Navdha Bhakti, as expounded in Ramcharit-manas, originally consists of the nine ways of devotion to Bhagwan. But, as the medieval period approached, there came to be added in Navdha Bhakti, another cult in virtue of Ramanand Swami. Known as Madhurya Bhakti, in this tenth cult, Bhakta[devotee], having no other desire, loves God only for the love.
Later, when the devotees of the cult swelled to a sizeable number, they formed their own separate sect, Rasik Sampradaya. Born in 1399 AD near Mughalsarai, Ravidas, a cobbler by caste, was one of the great saints belonging to the Rasik Sampradaya; others being Kabir, Dahnna, Sain, Pipa, Padmavati, etc. all from depressed class, and initiated by Ramanand Swami.
It is believed that since Ravidas’s parents were in close proximity to Ramananda Swami and held him in high esteem, he graced them with the child Ravidas by the power of his tapa [austerity]. And, as time passed, the influence of Ramanand Swami on the family manifested more and more in Ravidas, who began to incline towards bhakti, so much so that his parents grew concerned about his future.
And they deputed him to the family business and even married him, thinking it might divert his mind to the physical world. Yet, not deflecting from the chosen goal, Ravidas continued to earn the knowledge of Vedas, Upanishads and so on in the divine proximity of Ramananda, along with doing the ancestral profession of footwear. Whenever he would get a chance, he accompanied Swamiji in participating in religious polemics, then held from place to place. Then, a time also came when even the greatest contemporary sages began to surrender themselves before Ravidas in such polemics.
The tales of Ravidas’s spiritual wisdom soon spread all around, and when they reached the ears of the king of Kashi, he invited him to his palace. So mesmerised, the king encountered the splendour in the bhakti of Ravidas that he offered him the highest honour of royal priest, one privileged to perform the ceremonial worship of Sri Ram of the royal Mandir. But, this unprecedented step led to deep discontentment and jealousy among the orthodox Brahmins, as none other than Brahmin could have ascended to this supreme holy seat till then. There goes a very interesting legend regarding this episode: Seeing that the Brahmins would not so easily be pacified, Ravidas offered them a challenge that whoever by virtue of his bhakti would be able to call Thakur [statue of Sri Ram] near himself from the temple he would have the privilege to be seated on the palanquin and be taken around the Kashi by others giving their shoulders to the palanquin. And, when one by one, all the Brahmins tried and failed to do so, Ravidas, through the sheer miracle of his intense bhakti, appeased Sri Ram and had him sit on his lap. Thus, according to the bet, the Brahmins, all their ego drained off, gave their shoulders to the palanquin, with Ravidas seated majestically on it, and took it around the city.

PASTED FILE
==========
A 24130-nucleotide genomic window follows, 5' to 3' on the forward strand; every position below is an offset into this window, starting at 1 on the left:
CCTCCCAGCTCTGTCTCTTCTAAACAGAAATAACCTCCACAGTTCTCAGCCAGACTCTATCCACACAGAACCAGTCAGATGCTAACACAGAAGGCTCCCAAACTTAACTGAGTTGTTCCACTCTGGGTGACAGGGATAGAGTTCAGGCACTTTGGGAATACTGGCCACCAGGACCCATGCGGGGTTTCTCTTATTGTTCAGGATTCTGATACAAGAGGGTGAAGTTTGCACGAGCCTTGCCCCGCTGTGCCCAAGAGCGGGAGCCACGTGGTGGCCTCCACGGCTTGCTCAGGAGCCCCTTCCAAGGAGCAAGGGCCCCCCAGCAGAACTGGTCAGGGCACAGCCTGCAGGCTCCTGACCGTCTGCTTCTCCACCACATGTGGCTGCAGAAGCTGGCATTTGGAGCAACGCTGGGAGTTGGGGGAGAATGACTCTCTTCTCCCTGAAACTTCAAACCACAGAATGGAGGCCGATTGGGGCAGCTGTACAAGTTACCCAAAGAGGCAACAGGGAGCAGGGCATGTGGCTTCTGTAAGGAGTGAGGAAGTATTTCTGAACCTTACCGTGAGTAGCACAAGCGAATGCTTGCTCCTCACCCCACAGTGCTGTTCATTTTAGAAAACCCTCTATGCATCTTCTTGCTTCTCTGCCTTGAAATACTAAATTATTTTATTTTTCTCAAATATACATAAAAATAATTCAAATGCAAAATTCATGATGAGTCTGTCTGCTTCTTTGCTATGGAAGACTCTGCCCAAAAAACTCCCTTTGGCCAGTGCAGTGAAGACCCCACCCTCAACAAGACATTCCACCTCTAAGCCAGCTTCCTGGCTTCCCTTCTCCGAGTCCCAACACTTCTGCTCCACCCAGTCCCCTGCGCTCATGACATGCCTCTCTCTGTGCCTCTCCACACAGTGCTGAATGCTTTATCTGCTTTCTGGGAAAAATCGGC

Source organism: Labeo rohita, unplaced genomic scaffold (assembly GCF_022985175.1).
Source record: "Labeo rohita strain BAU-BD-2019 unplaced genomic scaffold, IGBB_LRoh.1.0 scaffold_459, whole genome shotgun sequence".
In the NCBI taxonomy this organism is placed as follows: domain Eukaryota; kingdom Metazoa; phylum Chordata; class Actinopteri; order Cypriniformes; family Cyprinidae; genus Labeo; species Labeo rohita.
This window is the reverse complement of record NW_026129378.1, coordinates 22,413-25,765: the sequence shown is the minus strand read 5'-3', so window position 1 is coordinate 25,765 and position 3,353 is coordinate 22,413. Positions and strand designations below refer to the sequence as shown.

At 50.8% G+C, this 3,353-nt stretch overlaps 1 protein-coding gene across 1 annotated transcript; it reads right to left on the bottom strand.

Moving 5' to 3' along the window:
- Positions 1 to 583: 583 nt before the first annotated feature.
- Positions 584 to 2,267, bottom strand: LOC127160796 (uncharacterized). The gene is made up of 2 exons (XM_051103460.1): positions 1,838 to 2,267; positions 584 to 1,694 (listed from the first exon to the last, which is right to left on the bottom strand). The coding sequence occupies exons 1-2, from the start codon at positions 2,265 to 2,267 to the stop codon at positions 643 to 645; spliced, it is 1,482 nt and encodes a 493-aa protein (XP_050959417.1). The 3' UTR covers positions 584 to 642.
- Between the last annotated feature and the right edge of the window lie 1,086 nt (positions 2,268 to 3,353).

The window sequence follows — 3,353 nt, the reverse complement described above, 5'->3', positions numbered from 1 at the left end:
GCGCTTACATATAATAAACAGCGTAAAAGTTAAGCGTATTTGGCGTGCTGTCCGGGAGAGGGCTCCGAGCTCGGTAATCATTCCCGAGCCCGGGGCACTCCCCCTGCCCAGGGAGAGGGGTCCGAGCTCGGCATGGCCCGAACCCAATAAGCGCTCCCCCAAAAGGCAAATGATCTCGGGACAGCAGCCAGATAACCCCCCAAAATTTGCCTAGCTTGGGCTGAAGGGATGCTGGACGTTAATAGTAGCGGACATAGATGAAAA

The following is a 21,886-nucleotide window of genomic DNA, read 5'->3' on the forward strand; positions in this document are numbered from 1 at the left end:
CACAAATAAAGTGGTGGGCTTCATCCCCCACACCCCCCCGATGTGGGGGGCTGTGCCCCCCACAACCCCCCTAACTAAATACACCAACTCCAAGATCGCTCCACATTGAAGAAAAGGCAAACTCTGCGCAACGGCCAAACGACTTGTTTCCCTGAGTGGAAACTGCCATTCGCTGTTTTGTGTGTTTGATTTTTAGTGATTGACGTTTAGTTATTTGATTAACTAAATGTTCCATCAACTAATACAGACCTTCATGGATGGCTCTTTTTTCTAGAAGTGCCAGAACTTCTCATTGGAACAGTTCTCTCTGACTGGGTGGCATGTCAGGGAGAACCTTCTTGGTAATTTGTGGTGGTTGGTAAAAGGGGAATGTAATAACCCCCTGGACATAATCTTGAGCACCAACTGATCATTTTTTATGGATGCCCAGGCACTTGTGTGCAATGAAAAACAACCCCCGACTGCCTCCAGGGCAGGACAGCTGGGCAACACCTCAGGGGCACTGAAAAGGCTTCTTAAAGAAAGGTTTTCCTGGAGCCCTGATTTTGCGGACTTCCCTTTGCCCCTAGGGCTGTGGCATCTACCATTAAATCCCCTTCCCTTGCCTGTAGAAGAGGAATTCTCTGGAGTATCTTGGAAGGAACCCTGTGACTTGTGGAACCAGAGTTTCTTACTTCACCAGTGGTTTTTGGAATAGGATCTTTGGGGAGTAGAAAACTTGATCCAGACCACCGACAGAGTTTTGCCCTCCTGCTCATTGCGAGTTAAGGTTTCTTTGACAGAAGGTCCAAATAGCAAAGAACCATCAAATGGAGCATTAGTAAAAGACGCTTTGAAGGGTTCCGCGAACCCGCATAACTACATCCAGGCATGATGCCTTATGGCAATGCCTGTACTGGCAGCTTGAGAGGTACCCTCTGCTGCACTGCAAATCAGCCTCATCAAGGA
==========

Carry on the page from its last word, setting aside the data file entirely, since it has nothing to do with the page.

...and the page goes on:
Ravidas, by now, had attained that divine state that the people of all the hues began to throng from far-flung places to hear his religious discourses. Far ahead of his contemporaries in knowledge and outlook, he laid great emphasis on removing all kind of distinctions in religious and social affairs in his discourses. Rejecting the exclusivist approach to Dharma, he preached that moksha could be attained through either of the paths, Sakara or Nirakara. Being spiritual, he was, as a matter of fact, above the worldly bondage, yet he was not averse to the national exigencies of his time. Deeply hurt by the plight of Hindus then, he unequivocally condemned Mughals for treating them [Hindus] as? Kafirs?. So also, adoring the value of freedom, he called the slavery as a sin.
It was the time when Rana Sangha was the king of Chittorgarh. Once, with his wife, Ratnakuwari Jhali, visited Kashi to have a holy dip of Ganga. Coming to know of Ravidas from the folk there, they approached his hut to join the Satsang [religious congregation].
Divine bliss, which they realised by virtue of Satsang, left such a deep impression on them that they accepted Ravidas as their Guru and invited him to Chittorgarh as the royal guest. Later, there were many occasions when Ravidas kept visiting them. And, from these visits, born the great devotee of Sri Krishna, Mirabai? The daughter-in-law of Rani Jhali. It is said that Ravidas was the first to lay the seed of devotion in Mirabai. Ravidas made Chittorgarh his permanent home on the request of Rani Jhali. And, there, one day, this great soul departed to the heavenly abode.